Exercise Benefits Heart Health as We Age

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Exercise may well be the real fountain of youth that Spanish conquistadors never found. Despite this, it’s often easier to skip working out as sometimes life gets in the way. So if you need a little motivation to get out there today and sweat, read this blog.

What Lack of Exercise Does to the Heart

First, understand what exercise does to the heart—exercise is a well-known tool for, among many other things, protecting the heart and helping it stay healthy and strong. So it should come as no surprise to anyone at this point that exercise is a huge benefit to heart health.

Lack of exercise, or a sedentary lifestyle, on the other hand, is well-associated with vascular stiffness (not just in the cardiac vessels but in peripheral arteries throughout the body); stiffness of the left ventricle of the heart, which not only decreases the amount of oxygenated blood the heart can pump out to the rest of the body but also decreases the amount of oxygenated blood it can accept from the lungs; and increased pressure not just on the heart itself but also throughout the blood-circulating system.

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What Our Blood Tells Us About Exercise and Heart Health

The blood can provide some evidence about the health of your body. A new study consisted of over 1,600 participants aged 60 to 64 and investigated evidence of cardiovascular disease in both active and sedentary groups over a five-day period. Researchers examined blood samples for certain cardiovascular disease biomarkers, including inflammatory markers, and also looked at to what degree fat mass impacted their findings. The results? Blood markers for cardiovascular disease were found to be more favorable in those participating in light, moderate, and vigorous activity when compared to those who were sedentary. Participants who weighed more due to obesity still appreciated a benefit to their cardiovascular biomarkers with activity; however, being heavier partially lessened the effect, especially in women.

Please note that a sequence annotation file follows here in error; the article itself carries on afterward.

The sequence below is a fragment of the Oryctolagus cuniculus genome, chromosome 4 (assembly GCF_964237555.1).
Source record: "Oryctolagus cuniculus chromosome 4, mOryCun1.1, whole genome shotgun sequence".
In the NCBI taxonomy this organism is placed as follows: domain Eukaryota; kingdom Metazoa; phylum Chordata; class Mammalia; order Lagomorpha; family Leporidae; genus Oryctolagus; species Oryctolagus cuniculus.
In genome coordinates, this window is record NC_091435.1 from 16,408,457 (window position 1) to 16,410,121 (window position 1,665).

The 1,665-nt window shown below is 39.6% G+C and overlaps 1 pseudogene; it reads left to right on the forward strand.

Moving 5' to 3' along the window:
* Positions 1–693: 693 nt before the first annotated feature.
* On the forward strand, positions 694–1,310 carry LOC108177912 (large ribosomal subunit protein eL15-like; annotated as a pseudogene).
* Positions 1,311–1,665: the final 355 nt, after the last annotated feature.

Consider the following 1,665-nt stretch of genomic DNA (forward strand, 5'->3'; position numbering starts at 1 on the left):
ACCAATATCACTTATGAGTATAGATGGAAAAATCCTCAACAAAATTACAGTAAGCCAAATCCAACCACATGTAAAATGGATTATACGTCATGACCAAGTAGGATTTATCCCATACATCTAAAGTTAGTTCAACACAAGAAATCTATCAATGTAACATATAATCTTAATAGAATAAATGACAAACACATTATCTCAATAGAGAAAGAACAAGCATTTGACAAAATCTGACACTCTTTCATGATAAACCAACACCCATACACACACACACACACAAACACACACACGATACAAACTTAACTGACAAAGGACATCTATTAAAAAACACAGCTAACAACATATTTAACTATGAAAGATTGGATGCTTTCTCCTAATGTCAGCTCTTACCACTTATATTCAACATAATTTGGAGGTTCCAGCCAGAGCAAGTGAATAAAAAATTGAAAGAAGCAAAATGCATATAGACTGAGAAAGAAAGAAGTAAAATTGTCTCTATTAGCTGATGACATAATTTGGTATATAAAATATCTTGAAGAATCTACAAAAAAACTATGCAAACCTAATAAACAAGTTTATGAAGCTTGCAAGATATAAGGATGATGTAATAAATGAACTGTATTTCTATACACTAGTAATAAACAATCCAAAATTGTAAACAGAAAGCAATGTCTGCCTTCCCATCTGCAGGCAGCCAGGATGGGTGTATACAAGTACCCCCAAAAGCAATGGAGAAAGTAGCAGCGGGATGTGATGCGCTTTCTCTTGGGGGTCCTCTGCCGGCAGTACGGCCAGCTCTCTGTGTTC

What Else Do We Know About Exercise and Heart Health?

Those who have a life-long relationship with exercise, understandably, have a leg up on heart health when compared to those who’ve spent most of their lives sedentary; however, even if you’re middle aged or beyond, this doesn’t mean just because you haven’t had an active lifestyle, it’s pointless to start now. Starting and sticking with an exercise program, even in middle age and later, has been shown to lower heart-failure risk.

How much can a previously unfit middle-aged person expect to lower their heart risk by starting exercise (four to five times a week for at least 30 minutes)? A longer-term study found that after two years of exercise, stiffness in the left ventricle (the chamber of the heart responsible for pumping oxygenated blood to the rest of the body) decreased by 25%! So, no matter your age, don’t let your brain tell your body it’s too late to start.

Whether you’ve been exercising for a long time or you’re just getting started, how much exercise, exactly, is needed to appreciate those cardiovascular benefits? If you plug this question into your search engine, you’re likely to get answers from every point on the spectrum. While the AHA recommends a certain weekly minimum (i.e., moderate-intensity aerobic activity five days a week 30 minutes a day or an equivalent combo of aerobic and weight training), research has found that those who participate in even casual exercise at only two to three times a week, when compared to their sedentary counterparts, experience cardiovascular benefits. These include lower pressure in their peripheral arteries, less stiffness in their carotid artery, and less ventricular pressure in the heart.

So even minimal amounts of reduced pressure on the cardiovascular system and less stiffness in the arteries can benefit the heart. The key is to just start exercising, keep at it, and always aim to challenge yourself as your stamina increases.

The upshot? You need to get out there and exercise! It’s critical to keeping you alive and healthy. Our bodies were built to move and to perform tremendous amounts of work, which is needed for proper regeneration of worn out tissues. Hence, body systems start to go bad when not exercised!

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NOTE: This blog post provides general information to help the reader better understand regenerative medicine, musculoskeletal health, and related subjects. All content provided in this blog, website, or any linked materials, including text, graphics, images, patient profiles, outcomes, and information, are not intended and should not be considered or used as a substitute for medical advice, diagnosis, or treatment. Please always consult with a professional and certified healthcare provider to discuss if a treatment is right for you.

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